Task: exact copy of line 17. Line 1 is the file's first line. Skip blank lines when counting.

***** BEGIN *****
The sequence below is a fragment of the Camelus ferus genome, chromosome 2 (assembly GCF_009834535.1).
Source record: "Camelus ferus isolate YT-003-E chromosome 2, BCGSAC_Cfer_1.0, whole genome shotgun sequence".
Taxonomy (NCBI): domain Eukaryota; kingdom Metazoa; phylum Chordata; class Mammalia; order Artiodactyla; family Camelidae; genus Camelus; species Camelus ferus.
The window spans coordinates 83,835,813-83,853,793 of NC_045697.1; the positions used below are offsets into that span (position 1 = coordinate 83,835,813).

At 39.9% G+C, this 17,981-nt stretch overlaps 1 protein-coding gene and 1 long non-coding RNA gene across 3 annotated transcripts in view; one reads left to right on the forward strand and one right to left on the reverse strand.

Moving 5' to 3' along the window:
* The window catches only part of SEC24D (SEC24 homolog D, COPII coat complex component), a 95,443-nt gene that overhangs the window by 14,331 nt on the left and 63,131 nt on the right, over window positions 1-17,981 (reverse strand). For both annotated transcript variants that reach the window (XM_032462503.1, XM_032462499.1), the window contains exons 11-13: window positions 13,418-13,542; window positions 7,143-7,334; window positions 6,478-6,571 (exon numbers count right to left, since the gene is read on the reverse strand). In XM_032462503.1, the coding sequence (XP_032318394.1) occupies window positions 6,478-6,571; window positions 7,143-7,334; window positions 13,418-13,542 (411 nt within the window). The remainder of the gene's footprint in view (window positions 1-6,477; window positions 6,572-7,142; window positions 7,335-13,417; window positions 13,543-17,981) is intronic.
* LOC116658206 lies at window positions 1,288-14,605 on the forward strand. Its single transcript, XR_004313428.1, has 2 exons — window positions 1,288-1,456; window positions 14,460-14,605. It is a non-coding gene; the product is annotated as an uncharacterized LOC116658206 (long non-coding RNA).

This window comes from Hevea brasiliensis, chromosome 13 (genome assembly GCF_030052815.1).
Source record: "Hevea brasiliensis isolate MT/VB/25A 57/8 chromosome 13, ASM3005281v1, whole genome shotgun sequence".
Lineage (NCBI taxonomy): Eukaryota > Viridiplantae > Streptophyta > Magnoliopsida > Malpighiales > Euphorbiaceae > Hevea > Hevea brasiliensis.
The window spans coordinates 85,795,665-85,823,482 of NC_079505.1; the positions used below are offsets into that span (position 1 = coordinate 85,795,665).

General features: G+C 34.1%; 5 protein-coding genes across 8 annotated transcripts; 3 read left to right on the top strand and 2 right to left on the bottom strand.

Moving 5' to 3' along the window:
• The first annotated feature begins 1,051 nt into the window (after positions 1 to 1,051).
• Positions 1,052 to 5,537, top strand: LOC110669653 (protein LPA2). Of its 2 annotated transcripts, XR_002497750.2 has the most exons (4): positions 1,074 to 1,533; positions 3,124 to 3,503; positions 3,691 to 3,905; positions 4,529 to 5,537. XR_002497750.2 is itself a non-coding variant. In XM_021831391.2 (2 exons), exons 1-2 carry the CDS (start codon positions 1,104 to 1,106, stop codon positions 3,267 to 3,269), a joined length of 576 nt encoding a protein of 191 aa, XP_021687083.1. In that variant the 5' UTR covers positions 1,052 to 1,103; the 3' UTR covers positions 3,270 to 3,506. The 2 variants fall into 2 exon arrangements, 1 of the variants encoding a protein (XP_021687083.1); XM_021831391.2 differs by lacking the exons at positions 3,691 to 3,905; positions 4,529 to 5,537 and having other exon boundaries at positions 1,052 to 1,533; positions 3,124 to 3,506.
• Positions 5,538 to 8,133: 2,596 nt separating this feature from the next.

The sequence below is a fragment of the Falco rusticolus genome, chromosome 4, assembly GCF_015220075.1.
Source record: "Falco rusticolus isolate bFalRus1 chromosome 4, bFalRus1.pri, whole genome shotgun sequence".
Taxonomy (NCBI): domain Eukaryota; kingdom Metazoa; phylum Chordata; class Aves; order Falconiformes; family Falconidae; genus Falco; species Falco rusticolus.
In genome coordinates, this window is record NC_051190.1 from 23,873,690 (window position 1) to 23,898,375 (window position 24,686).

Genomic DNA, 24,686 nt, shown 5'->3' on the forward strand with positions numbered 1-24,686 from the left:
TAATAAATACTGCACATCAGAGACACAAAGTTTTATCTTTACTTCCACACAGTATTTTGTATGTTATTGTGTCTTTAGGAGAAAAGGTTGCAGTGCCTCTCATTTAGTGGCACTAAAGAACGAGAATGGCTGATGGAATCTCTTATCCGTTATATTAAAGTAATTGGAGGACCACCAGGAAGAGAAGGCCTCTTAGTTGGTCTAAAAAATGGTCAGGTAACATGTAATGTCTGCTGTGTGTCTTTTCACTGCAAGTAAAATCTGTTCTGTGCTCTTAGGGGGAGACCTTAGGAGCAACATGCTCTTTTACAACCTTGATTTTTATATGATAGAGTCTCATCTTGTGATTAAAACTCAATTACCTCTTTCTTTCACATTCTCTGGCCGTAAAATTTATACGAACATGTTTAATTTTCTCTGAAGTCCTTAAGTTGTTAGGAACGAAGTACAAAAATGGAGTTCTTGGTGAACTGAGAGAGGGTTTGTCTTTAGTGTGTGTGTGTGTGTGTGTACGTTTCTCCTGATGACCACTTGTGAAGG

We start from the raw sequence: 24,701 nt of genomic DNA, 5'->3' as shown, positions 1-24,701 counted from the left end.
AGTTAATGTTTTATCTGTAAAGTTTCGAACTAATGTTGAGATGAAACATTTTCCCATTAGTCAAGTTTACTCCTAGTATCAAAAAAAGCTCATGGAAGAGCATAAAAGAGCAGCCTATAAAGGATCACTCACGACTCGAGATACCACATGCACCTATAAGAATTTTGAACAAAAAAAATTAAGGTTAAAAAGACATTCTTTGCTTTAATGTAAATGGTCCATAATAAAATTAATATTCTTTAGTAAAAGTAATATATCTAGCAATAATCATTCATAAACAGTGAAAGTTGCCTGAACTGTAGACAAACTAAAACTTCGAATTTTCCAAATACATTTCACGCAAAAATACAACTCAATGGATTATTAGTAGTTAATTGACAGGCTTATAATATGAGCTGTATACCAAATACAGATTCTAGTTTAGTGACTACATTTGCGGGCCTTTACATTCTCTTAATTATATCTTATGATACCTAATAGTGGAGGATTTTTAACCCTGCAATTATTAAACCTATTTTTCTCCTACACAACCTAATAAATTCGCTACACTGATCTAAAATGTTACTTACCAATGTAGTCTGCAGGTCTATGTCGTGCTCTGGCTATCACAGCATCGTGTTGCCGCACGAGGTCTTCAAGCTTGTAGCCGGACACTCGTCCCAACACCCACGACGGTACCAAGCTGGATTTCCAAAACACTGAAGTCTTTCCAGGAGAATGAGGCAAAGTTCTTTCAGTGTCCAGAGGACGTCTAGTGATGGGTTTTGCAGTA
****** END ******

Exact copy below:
• Positions 5,538 to 8,133: 2,596 nt separating this feature from the next.